RBI and its role questions and answers for bank recruitment
RBI and its role questions and answers for bank recruitmentQ1. When RBI was established?
Ans. RBI was established on 1 April 1935 in accordance with the provision of the Reserve Bank of India Act 1934.
Q2. What are the main functions of RBI?
Ans. Functions of RBI:
- It formulates implements and monitors the monetary policies.
- It maintains the price stability and ensures adequate flow of credit.
- It protects depositor’s interest and provides cost effective banking services to the public.
- It manages the Foreign Exchange Management Act, 1999.
- It provides facility to external trade and payment.
- It issues and exchanges the currency and coin and destroys too except 1Rs.
- It acts as bankers for the central and state government banks.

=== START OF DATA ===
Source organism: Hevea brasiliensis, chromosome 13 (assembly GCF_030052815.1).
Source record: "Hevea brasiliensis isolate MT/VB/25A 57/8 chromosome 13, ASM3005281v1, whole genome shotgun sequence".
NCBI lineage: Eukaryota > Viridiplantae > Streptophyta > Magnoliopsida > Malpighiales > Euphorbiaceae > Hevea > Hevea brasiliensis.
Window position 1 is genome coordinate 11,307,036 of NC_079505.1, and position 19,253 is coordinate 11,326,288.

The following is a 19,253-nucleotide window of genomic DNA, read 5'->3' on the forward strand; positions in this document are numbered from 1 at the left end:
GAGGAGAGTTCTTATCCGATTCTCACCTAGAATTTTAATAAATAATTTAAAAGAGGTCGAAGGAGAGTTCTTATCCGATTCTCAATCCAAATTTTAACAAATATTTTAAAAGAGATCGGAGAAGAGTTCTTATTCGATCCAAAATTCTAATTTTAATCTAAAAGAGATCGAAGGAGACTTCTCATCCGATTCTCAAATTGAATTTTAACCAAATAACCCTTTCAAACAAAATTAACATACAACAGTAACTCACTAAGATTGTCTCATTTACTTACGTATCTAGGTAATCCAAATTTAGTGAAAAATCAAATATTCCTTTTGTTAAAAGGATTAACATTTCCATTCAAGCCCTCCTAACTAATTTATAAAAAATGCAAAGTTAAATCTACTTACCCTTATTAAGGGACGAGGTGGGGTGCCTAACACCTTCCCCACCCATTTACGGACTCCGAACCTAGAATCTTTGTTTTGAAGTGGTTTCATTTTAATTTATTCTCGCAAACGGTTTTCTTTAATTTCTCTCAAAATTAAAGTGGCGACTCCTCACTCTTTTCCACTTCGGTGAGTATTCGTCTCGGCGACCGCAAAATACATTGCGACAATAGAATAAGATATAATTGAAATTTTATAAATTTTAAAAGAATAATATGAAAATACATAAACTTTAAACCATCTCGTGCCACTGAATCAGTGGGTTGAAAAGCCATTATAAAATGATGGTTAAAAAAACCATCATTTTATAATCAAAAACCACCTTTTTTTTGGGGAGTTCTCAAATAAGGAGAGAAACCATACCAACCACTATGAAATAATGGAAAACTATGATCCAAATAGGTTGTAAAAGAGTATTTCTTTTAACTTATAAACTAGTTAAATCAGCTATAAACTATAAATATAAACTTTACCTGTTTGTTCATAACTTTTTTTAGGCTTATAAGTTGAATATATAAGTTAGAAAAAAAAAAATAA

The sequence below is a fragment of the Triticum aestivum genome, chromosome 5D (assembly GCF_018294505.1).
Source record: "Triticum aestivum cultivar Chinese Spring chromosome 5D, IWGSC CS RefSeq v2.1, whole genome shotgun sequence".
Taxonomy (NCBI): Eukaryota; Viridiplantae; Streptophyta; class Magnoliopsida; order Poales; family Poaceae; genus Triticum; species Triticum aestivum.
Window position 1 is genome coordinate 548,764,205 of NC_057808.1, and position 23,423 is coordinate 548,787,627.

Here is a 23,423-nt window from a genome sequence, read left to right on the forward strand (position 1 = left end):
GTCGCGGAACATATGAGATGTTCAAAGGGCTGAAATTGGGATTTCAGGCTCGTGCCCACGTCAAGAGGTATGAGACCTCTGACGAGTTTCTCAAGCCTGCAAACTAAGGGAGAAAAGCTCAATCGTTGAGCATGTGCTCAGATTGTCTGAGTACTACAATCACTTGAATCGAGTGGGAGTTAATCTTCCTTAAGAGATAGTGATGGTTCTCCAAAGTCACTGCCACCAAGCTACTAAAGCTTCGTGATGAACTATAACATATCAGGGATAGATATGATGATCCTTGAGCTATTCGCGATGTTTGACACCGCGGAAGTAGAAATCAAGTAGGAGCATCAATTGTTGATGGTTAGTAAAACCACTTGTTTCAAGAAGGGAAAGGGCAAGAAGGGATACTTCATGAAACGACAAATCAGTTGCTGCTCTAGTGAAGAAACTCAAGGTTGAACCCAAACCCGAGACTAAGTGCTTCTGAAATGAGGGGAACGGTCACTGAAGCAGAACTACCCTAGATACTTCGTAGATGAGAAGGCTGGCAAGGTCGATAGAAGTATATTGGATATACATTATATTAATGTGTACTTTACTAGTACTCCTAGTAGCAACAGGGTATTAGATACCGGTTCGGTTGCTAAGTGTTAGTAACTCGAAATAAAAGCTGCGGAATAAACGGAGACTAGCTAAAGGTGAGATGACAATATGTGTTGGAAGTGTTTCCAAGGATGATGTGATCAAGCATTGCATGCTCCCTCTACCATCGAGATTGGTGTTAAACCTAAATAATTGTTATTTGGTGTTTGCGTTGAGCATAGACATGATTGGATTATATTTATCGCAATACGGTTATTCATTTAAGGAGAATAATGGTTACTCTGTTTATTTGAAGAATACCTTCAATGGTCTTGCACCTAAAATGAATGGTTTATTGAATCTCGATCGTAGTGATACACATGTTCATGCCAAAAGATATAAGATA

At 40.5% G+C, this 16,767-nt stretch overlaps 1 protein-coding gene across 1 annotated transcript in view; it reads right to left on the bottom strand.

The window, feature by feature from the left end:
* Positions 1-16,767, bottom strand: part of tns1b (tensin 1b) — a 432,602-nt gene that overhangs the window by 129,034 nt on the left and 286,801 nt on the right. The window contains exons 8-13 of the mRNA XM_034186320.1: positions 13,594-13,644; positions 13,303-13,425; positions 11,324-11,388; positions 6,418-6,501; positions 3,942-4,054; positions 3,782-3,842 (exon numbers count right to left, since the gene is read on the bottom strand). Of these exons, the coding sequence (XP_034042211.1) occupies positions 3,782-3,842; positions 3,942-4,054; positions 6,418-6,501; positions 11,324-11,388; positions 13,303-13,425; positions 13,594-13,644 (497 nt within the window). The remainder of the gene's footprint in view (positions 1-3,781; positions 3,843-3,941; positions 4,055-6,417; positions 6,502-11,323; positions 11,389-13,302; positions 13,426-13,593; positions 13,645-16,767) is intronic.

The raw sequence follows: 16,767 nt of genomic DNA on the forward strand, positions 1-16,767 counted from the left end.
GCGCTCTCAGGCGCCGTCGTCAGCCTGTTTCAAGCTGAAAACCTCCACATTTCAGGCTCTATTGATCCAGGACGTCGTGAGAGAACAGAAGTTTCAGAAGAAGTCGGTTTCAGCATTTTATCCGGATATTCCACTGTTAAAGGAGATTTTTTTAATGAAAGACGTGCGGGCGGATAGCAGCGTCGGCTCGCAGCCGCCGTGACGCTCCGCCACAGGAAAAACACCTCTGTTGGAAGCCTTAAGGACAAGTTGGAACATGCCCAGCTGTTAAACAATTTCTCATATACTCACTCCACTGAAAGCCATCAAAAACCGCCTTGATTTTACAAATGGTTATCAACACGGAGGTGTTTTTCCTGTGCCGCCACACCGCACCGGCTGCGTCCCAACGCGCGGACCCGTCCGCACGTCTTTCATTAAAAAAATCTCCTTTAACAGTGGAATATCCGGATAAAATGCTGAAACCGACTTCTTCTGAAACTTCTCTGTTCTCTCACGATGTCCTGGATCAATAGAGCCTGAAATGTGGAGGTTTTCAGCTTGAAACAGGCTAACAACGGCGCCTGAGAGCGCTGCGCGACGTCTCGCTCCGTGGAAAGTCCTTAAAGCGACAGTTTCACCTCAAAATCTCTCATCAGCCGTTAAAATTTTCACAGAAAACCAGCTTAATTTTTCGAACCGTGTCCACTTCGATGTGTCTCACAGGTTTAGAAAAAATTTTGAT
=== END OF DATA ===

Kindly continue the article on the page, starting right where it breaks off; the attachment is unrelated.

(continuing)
Q3. What are RBI monetary policy objectives?
Ans. Monetary policy uses the instruments under the central bank to regulate the availability of cost and use of money and credit. Its goal is achieving the specific economic objectives like low and stable inflation and promoting growth.
- To maintain the price stability.
- Ensure the flow of credit to the productive sector of the economy.
- Support the economic growth.
- Regulate the financial system.
Q4. When was RBI nationalized?
Ans. RBI was nationalized on 1 January 1949.
Q5. What are Direct Instruments of monetary policy?
Ans. Cash Reserve Ratio, Statuary Liquidity Radio and Refinance Facilities are the direct instruments of Monetary Policy.
Q6. What are Indirect Instruments of monetary policy?
Ans. Liquidity Adjustment Facility, Open market operations, Market stabilization scheme, repo rate, reverse repo rate and bank rate the indirect instruments of monetary policy.
Q7. What is cash reserve ratio (CRR)?
Ans. Banks keep a certain proportion of their total assets in the form of cash, partly to meet their statutory reserve requirement and partly to meet their own day to day needs for making payments. Hence cash is held partly in the form of “cash on hand” and the partly cash in the form of balances with the RBI. The ratio of bank’s balance with RBI to the banks net demand and time liabilities is called CRR.